The Denver Zoo found a husband for Walnut and locked the two cranes together in an attempt to increase their relationship. But before long, the male crane died strangely, his abdomen torn apart by his claws.
   Afterwards, Walnut was transferred to the Cincinnati Zoo and matched a husband again. After a few months, the second husband died again, exactly the same.
   Although the zoo did not say the murderer who killed the male cranes, watching the scene, walnuts can’t get rid of the relationship…
   Since then, walnut has the nickname “Black Widow” in the crane protection circle, and no zoo dares to take over it. In 2004, under the coordination of many agencies, walnuts were sent to the Smithsonian Institute of Biological Protection for individual care, only one month earlier than the breeder Crowe.
   After hearing his colleague’s admonition, Crowe was very patient and considerate of Walnut, and tried to appease it with his gentle qualities.
   In the beginning, Walnut did not allow Crowe to enter his yard at all, but Crowe made it a little bit to adapt to his own existence, gave him snacks (dead mice), talked to him softly, and slowly entered the yard. The distance between them has gradually shortened. Crowe can only feed the walnuts a few meters away at first, and then can get closer to within a meter, and even occasionally touch the walnuts. Finally, Walnut ushered in his first heartbeat in the summer of 2005. But, not to the male crane.
  People Love Crane
   Crowe noted that walnuts seem particularly interested him, when he stayed in the yard, walnut drop their head, spread his wings, like dancing. He thought Walnut was very happy to see himself, but he soon saw the same gesture from the other cranes. So…Is Walnut courting him?
   The average person would be a little embarrassed to see this situation, but Crowe didn’t have it at all. After all, he loves animals.
   When Walnut danced the courtship dance again, Kromman danced with it. When Walnut shook his head, he also shook his head, and when Walnut flapped his wings, he shook his arms up and down. Sometimes, the walnut will make a loud chirping sound, which is the beginning of the bird love song duet. If there is no one around, Crowe will also sing the male part, making a sound similar to “wow roar”.
   After summer passed, Walnut’s enthusiasm slowly cooled, and by the spring of the following year, it flapped its wings to Crowe again. This is not random, Walnut has a soft spot for Crowe. It is not interested in other breeders (although it has a better attitude towards male breeders than to female breeders), hates other humans approaching, and when the male crane comes over and winks, he will also be threatened with death by walnut.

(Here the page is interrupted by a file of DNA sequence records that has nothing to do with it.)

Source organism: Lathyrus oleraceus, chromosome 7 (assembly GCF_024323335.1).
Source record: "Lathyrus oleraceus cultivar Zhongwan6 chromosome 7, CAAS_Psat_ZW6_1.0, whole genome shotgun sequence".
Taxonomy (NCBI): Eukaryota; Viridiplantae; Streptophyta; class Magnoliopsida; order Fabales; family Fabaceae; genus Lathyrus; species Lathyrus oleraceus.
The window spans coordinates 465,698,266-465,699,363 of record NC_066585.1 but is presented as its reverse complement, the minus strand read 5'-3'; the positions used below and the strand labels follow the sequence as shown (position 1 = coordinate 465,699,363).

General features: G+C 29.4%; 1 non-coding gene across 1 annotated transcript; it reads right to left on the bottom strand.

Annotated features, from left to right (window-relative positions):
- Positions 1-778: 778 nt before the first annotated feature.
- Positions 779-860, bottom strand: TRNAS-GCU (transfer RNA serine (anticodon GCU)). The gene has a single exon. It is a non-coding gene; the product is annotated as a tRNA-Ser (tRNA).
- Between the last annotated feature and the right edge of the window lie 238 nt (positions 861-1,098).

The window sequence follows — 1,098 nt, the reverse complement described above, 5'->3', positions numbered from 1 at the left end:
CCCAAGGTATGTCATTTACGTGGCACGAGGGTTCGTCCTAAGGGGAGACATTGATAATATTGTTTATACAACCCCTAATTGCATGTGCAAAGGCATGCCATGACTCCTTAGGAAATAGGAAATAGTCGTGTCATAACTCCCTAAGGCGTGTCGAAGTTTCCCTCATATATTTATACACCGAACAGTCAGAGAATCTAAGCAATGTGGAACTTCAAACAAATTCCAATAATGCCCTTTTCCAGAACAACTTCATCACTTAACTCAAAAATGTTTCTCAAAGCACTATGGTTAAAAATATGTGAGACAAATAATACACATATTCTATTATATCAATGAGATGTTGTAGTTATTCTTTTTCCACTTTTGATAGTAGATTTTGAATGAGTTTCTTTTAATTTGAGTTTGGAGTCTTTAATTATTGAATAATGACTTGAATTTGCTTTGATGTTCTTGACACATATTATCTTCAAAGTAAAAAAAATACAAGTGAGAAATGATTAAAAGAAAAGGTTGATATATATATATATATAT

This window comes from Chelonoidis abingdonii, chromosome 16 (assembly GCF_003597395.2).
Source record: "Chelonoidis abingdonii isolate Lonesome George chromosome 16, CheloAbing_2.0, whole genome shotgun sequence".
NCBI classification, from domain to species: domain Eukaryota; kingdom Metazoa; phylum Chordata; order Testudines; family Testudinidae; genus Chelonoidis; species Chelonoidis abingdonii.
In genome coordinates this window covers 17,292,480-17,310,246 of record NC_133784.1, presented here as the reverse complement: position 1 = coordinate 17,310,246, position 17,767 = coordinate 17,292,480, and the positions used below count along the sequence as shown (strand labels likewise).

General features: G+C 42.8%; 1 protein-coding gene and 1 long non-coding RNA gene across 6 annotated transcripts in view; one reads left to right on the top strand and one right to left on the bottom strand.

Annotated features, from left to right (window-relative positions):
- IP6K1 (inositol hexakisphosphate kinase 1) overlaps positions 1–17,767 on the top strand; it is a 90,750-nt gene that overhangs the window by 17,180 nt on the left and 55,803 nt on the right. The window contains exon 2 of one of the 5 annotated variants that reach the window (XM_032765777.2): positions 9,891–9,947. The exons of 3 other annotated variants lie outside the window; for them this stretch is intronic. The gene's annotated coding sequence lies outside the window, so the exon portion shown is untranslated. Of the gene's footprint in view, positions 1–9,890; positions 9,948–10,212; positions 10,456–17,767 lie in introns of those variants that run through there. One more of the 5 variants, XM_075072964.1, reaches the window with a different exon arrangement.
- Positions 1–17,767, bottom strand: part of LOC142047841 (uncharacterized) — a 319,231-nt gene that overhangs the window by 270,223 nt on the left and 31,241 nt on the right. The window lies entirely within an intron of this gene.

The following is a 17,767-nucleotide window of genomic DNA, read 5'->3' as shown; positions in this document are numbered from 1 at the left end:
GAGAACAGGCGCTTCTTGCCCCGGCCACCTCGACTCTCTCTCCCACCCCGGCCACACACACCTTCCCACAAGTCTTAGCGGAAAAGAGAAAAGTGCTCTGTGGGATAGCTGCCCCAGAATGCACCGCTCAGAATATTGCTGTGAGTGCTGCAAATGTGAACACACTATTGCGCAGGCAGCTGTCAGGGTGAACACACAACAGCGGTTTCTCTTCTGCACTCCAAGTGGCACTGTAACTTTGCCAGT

Crowe found out that Walnut really regarded him as his partner, the kind of one person and one bird all his life.
   White-naped cranes are monogamous animals. They will be jealous, passionate, and loyal. If one of the white-naped cranes died, the other would be heartbroken, unwilling to eat, and wailing for weeks.
   He was moved to find that Walnut had such feelings for him. He also thought of a more practical question: If he establishes a relationship with Walnut, does that mean that he can more easily inseminate Walnut by artificial insemination? Before, in order to expand the number of white-naped cranes, he and his colleagues performed artificial insemination on walnuts. The two forcibly pressed it and injected the male crane’s semen into its cloaca. That insemination was a bit dangerous, and walnuts were very uncomfortable. If you become its partner, you may be able to make it cooperate.

   Crowe thought so, so he did it. He took on the responsibility of his husband and took the initiative to caress the walnut every day, touching its back and legs with his hands for 30 seconds. Five days a week, several times a day.
   In the beginning, their husband and wife’s lives were not harmonious, and Crowe was often still stroking, but Walnut suddenly lost his sexuality and walked away. He found through observation that when other cranes mate, the male crane will keep pressing the female crane, so he cannot leave both hands at the same time. After learning, Walnut is really happier and will grunt comfortably.
   In addition to caressing, Crowe also handed the walnut grass and branches, telling it to build a nest together. Walnut is quite satisfied with Crowe’s serious attitude, but it is very picky about the length and thickness of the branches. Once a good one is found, it will happily flap its wings and take it away.